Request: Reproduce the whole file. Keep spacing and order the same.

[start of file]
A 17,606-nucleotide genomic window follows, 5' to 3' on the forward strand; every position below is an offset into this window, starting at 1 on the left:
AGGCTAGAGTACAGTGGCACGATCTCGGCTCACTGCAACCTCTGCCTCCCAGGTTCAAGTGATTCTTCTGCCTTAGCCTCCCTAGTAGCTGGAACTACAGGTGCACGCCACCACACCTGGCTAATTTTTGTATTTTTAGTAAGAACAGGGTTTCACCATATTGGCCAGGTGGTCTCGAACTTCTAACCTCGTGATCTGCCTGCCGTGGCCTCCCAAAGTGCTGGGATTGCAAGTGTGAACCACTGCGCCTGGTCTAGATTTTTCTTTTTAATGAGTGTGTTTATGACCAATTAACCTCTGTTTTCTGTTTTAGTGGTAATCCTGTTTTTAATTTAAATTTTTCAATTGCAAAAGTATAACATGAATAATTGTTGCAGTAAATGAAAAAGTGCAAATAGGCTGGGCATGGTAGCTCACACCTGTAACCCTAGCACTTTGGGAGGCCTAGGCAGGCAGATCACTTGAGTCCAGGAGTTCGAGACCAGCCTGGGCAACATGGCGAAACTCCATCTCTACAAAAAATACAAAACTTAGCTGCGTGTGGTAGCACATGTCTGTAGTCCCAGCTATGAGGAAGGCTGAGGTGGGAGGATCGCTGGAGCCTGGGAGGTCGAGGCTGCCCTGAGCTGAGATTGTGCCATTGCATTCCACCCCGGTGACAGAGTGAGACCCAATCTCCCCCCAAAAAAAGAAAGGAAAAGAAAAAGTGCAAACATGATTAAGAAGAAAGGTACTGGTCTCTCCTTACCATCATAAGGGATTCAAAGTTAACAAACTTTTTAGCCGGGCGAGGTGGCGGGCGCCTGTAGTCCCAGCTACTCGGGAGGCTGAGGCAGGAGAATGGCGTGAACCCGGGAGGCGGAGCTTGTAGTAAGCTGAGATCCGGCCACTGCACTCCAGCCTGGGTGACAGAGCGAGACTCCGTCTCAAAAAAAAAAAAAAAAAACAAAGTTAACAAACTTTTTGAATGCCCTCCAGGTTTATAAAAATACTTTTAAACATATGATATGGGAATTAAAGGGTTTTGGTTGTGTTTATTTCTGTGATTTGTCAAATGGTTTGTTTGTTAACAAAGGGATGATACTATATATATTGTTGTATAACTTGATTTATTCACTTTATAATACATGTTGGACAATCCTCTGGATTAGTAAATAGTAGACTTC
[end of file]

A 17,606-nucleotide genomic window follows, 5' to 3' on the forward strand; every position below is an offset into this window, starting at 1 on the left:
AGGCTAGAGTACAGTGGCACGATCTCGGCTCACTGCAACCTCTGCCTCCCAGGTTCAAGTGATTCTTCTGCCTTAGCCTCCCTAGTAGCTGGAACTACAGGTGCACGCCACCACACCTGGCTAATTTTTGTATTTTTAGTAAGAACAGGGTTTCACCATATTGGCCAGGTGGTCTCGAACTTCTAACCTCGTGATCTGCCTGCCGTGGCCTCCCAAAGTGCTGGGATTGCAAGTGTGAACCACTGCGCCTGGTCTAGATTTTTCTTTTTAATGAGTGTGTTTATGACCAATTAACCTCTGTTTTCTGTTTTAGTGGTAATCCTGTTTTTAATTTAAATTTTTCAATTGCAAAAGTATAACATGAATAATTGTTGCAGTAAATGAAAAAGTGCAAATAGGCTGGGCATGGTAGCTCACACCTGTAACCCTAGCACTTTGGGAGGCCTAGGCAGGCAGATCACTTGAGTCCAGGAGTTCGAGACCAGCCTGGGCAACATGGCGAAACTCCATCTCTACAAAAAATACAAAACTTAGCTGCGTGTGGTAGCACATGTCTGTAGTCCCAGCTATGAGGAAGGCTGAGGTGGGAGGATCGCTGGAGCCTGGGAGGTCGAGGCTGCCCTGAGCTGAGATTGTGCCATTGCATTCCACCCCGGTGACAGAGTGAGACCCAATCTCCCCCCAAAAAAAGAAAGGAAAAGAAAAAGTGCAAACATGATTAAGAAGAAAGGTACTGGTCTCTCCTTACCATCATAAGGGATTCAAAGTTAACAAACTTTTTAGCCGGGCGAGGTGGCGGGCGCCTGTAGTCCCAGCTACTCGGGAGGCTGAGGCAGGAGAATGGCGTGAACCCGGGAGGCGGAGCTTGTAGTAAGCTGAGATCCGGCCACTGCACTCCAGCCTGGGTGACAGAGCGAGACTCCGTCTCAAAAAAAAAAAAAAAAAACAAAGTTAACAAACTTTTTGAATGCCCTCCAGGTTTATAAAAATACTTTTAAACATATGATATGGGAATTAAAGGGTTTTGGTTGTGTTTATTTCTGTGATTTGTCAAATGGTTTGTTTGTTAACAAAGGGATGATACTATATATATTGTTGTATAACTTGATTTATTCACTTTATAATACATGTTGGACAATCCTCTGGATTAGTAAATAGTAGACTTC